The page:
|Ardener, Edwin (1927–1987)|
British anthropologist; africanist (Cameroon). Known, among other things, for his 1975 contribution to gender studies, where he argued that women were a "muted group". Ardener argued that women were "muted", not in the sense that they did not speak (e.g. to the anthropologist), but in the sense that they were forced to articulate themselves in a hegemonic language controlled by men. For an anthropologist, male or female, whose easiest access to the society under study might be to the (male-dominated) public sphere (see M. Z. Rosaldo) women's voices might simply sound like so many giggles and whispers - or else as voices formulating themselves in the male-dominated idiom.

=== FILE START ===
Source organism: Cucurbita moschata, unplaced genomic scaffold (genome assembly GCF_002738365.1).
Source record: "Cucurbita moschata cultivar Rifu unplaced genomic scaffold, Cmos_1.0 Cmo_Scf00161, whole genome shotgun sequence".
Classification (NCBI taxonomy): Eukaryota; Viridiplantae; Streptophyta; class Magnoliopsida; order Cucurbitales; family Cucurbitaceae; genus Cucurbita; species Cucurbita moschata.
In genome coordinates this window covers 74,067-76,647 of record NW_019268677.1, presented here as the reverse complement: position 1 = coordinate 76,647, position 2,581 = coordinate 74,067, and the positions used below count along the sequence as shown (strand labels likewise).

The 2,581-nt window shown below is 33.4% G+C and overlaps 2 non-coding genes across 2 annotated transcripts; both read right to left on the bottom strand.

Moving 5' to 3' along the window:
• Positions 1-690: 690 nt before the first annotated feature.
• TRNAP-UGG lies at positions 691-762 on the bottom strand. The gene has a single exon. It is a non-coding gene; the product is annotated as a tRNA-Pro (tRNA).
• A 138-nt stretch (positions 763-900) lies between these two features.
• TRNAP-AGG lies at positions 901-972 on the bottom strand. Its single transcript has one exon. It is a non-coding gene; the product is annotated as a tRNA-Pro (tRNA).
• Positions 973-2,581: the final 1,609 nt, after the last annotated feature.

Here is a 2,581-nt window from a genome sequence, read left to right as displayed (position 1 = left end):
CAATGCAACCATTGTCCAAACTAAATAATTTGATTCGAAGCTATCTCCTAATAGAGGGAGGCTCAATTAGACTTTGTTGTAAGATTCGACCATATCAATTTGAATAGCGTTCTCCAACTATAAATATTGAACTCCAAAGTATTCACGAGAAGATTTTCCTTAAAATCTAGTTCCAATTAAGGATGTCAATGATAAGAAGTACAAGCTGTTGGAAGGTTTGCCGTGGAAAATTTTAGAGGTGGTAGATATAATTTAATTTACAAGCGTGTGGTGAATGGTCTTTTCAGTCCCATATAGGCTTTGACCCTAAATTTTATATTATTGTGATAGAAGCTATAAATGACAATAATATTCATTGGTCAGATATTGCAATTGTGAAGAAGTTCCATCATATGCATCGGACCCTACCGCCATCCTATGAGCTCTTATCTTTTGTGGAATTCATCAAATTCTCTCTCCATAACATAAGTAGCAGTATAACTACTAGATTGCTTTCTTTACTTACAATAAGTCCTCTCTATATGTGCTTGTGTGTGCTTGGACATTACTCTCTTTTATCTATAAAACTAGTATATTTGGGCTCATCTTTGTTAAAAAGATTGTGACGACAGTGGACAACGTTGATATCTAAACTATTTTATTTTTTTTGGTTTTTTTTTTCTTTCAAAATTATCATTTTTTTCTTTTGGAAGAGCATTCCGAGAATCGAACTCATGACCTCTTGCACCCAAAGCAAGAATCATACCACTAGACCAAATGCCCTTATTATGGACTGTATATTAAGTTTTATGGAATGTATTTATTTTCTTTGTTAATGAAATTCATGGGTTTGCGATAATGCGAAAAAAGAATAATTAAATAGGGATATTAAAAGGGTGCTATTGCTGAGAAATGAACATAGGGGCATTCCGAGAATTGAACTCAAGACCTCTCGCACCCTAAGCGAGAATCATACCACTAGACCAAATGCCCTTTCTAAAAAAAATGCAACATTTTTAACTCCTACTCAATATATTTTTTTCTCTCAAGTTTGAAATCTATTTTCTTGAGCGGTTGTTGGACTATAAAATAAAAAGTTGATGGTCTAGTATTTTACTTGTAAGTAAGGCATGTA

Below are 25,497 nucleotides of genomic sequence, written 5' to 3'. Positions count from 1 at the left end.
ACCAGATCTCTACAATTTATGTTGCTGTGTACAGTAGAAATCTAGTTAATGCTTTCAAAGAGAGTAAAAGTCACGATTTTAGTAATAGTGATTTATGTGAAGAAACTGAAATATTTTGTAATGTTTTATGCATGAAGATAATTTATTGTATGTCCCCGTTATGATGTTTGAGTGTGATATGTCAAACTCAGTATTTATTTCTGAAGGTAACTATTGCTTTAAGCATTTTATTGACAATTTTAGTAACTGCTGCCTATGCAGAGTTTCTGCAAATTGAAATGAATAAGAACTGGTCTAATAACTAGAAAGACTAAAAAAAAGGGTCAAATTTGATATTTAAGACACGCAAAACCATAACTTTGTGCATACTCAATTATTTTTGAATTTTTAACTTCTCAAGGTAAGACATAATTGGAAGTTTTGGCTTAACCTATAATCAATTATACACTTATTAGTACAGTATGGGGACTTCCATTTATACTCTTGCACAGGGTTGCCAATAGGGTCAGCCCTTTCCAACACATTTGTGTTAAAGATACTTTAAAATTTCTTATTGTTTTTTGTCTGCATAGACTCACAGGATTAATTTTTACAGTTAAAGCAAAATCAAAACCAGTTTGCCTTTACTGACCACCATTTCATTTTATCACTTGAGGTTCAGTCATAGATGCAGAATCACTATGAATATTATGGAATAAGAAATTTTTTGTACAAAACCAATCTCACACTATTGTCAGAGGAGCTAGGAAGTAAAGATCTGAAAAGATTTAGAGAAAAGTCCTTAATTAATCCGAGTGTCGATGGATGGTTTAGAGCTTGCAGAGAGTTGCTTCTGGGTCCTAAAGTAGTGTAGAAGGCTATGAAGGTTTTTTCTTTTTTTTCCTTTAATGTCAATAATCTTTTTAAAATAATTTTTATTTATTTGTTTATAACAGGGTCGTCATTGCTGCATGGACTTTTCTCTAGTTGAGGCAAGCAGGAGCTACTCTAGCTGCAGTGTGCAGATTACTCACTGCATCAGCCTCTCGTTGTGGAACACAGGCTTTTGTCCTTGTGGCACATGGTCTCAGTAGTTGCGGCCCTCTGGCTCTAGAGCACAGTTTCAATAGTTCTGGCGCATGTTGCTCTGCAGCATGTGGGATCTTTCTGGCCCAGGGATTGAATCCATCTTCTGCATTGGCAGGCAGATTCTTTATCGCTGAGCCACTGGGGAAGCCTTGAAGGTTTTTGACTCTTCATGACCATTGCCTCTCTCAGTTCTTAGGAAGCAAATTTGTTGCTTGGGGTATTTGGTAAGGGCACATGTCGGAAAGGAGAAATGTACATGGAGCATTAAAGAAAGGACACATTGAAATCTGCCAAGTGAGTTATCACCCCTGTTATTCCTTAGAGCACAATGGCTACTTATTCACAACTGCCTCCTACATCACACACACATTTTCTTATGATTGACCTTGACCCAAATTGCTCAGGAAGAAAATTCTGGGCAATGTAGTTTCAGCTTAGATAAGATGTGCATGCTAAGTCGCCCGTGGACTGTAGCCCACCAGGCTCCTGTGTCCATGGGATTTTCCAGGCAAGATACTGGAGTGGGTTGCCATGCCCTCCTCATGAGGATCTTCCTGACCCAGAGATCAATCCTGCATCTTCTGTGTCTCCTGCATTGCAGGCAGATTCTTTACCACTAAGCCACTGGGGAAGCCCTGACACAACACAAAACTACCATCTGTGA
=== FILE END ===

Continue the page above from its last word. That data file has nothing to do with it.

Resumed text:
To browse texts on AnthroBase dealing with Edwin Ardener, see: